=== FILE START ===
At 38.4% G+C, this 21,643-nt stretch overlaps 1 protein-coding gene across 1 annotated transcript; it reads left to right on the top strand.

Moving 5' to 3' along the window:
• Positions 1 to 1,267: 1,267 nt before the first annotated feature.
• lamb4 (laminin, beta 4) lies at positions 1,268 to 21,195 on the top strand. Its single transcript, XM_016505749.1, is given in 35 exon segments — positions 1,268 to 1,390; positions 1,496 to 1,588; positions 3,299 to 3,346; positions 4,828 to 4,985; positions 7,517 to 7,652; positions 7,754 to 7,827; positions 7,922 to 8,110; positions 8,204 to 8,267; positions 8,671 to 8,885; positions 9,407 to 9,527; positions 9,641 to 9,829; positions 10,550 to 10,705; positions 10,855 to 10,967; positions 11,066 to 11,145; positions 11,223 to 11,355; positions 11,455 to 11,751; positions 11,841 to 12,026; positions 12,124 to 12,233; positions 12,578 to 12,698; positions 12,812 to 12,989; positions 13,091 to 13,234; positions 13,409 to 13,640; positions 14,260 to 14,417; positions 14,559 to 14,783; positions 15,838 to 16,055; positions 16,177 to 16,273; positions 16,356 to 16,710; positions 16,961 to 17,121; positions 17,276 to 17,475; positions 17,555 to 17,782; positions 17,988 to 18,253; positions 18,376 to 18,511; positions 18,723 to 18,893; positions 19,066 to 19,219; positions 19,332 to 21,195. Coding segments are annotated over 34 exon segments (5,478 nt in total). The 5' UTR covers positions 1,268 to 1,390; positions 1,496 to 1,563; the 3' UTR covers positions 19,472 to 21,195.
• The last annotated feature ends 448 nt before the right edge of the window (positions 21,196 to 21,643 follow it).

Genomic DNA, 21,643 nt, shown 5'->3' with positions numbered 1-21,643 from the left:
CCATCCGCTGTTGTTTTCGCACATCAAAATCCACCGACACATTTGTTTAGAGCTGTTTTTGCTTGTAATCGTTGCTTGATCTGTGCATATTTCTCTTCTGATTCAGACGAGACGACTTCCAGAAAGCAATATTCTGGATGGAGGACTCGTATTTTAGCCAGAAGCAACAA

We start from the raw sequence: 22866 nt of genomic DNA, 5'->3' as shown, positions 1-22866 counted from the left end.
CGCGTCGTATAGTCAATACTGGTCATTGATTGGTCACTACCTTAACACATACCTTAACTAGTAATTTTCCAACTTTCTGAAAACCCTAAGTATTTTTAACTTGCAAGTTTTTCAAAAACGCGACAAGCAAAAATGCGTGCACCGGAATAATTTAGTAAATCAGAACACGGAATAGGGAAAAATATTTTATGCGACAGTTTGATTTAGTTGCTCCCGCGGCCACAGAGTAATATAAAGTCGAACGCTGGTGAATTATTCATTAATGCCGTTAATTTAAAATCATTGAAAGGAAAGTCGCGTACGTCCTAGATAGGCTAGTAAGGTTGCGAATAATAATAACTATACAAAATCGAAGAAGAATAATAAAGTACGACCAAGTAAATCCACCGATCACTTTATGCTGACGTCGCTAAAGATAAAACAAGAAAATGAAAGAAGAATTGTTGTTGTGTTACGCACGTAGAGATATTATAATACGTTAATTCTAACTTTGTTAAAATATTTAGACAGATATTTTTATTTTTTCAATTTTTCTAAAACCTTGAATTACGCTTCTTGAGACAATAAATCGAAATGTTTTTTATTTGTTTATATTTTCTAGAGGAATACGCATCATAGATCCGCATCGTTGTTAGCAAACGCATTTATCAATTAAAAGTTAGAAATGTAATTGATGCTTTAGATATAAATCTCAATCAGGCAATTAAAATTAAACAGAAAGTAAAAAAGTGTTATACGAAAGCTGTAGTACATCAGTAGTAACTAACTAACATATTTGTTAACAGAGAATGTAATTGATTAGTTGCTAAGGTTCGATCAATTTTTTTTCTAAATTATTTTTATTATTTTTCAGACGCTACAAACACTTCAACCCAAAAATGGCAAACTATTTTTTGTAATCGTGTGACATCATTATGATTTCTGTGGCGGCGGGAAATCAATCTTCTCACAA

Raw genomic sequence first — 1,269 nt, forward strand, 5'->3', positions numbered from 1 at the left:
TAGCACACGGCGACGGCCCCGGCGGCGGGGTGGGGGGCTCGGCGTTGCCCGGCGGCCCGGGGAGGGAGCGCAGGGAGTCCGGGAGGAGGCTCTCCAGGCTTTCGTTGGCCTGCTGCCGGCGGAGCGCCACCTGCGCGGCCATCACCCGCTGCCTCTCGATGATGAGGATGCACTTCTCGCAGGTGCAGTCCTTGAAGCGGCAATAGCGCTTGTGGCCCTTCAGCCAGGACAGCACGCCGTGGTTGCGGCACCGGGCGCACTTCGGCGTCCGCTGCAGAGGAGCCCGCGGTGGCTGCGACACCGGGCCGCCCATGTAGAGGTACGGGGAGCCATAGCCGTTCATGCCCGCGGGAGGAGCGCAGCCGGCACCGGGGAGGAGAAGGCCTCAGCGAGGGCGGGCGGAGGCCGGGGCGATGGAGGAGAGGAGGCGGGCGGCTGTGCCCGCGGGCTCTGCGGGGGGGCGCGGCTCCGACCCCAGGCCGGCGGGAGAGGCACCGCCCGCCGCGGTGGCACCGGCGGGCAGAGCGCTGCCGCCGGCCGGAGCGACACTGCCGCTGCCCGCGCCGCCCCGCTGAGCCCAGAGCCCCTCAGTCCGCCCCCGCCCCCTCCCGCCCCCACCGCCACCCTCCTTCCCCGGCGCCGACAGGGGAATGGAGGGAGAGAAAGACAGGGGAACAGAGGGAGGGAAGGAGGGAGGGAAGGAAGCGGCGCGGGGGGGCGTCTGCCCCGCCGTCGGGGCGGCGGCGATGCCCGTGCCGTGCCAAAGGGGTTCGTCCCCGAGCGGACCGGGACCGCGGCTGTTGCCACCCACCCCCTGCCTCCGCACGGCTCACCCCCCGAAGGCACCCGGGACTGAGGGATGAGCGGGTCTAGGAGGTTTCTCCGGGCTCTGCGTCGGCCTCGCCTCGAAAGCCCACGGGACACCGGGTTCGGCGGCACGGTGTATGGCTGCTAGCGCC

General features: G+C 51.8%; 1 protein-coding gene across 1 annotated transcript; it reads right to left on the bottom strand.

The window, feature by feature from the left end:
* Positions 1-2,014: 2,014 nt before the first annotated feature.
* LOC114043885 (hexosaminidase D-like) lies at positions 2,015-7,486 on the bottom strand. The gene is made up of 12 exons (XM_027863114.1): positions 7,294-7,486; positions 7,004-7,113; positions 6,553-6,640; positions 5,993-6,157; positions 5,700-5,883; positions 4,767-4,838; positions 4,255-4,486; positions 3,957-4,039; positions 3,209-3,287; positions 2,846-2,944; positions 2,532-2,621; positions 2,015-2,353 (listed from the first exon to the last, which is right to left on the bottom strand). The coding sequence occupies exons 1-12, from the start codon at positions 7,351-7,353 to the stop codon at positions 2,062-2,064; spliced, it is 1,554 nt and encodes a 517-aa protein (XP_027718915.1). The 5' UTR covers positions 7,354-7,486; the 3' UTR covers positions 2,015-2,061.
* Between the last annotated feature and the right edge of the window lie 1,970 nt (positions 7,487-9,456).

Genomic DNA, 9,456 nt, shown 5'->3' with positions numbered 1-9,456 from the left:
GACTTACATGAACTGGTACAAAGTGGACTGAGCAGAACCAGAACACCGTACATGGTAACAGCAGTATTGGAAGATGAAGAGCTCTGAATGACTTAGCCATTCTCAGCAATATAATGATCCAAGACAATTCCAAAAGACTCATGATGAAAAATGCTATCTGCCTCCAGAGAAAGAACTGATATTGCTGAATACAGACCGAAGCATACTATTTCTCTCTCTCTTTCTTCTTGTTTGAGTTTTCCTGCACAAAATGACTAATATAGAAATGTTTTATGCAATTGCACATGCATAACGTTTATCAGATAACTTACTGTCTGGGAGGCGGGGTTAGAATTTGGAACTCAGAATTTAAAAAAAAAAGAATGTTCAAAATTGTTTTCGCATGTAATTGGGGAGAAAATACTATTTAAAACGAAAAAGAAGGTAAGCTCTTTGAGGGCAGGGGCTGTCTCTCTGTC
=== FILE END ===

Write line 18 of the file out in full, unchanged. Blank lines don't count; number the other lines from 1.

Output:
GACTTACATGAACTGGTACAAAGTGGACTGAGCAGAACCAGAACACCGTACATGGTAACAGCAGTATTGGAAGATGAAGAGCTCTGAATGACTTAGCCATTCTCAGCAATATAATGATCCAAGACAATTCCAAAAGACTCATGATGAAAAATGCTATCTGCCTCCAGAGAAAGAACTGATATTGCTGAATACAGACCGAAGCATACTATTTCTCTCTCTCTTTCTTCTTGTTTGAGTTTTCCTGCACAAAATGACTAATATAGAAATGTTTTATGCAATTGCACATGCATAACGTTTATCAGATAACTTACTGTCTGGGAGGCGGGGTTAGAATTTGGAACTCAGAATTTAAAAAAAAAAGAATGTTCAAAATTGTTTTCGCATGTAATTGGGGAGAAAATACTATTTAAAACGAAAAAGAAGGTAAGCTCTTTGAGGGCAGGGGCTGTCTCTCTGTC